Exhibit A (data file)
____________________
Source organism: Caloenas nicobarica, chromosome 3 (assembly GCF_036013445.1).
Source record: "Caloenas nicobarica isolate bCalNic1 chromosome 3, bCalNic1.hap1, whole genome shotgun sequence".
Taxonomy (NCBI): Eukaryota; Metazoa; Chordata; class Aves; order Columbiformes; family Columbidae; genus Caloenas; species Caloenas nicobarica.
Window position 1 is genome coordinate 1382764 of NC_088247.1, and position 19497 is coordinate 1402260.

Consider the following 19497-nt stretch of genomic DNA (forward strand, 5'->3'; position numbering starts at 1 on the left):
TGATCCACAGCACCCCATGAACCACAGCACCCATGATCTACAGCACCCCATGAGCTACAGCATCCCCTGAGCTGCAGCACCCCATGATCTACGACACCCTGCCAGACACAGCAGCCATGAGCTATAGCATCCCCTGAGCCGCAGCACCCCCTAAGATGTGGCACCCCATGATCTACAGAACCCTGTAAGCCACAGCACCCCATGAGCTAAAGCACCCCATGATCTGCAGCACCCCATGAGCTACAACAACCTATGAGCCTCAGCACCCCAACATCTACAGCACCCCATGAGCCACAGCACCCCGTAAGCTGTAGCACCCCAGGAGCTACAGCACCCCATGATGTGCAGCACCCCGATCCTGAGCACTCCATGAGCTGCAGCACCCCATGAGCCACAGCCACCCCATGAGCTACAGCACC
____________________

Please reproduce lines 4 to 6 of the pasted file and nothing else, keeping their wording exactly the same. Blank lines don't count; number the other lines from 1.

Window position 1 is genome coordinate 1382764 of NC_088247.1, and position 19497 is coordinate 1402260.

Consider the following 19497-nt stretch of genomic DNA (forward strand, 5'->3'; position numbering starts at 1 on the left):
TGATCCACAGCACCCCATGAACCACAGCACCCATGATCTACAGCACCCCATGAGCTACAGCATCCCCTGAGCTGCAGCACCCCATGATCTACGACACCCTGCCAGACACAGCAGCCATGAGCTATAGCATCCCCTGAGCCGCAGCACCCCCTAAGATGTGGCACCCCATGATCTACAGAACCCTGTAAGCCACAGCACCCCATGAGCTAAAGCACCCCATGATCTGCAGCACCCCATGAGCTACAACAACCTATGAGCCTCAGCACCCCAACATCTACAGCACCCCATGAGCCACAGCACCCCGTAAGCTGTAGCACCCCAGGAGCTACAGCACCCCATGATGTGCAGCACCCCGATCCTGAGCACTCCATGAGCTGCAGCACCCCATGAGCCACAGCCACCCCATGAGCTACAGCACC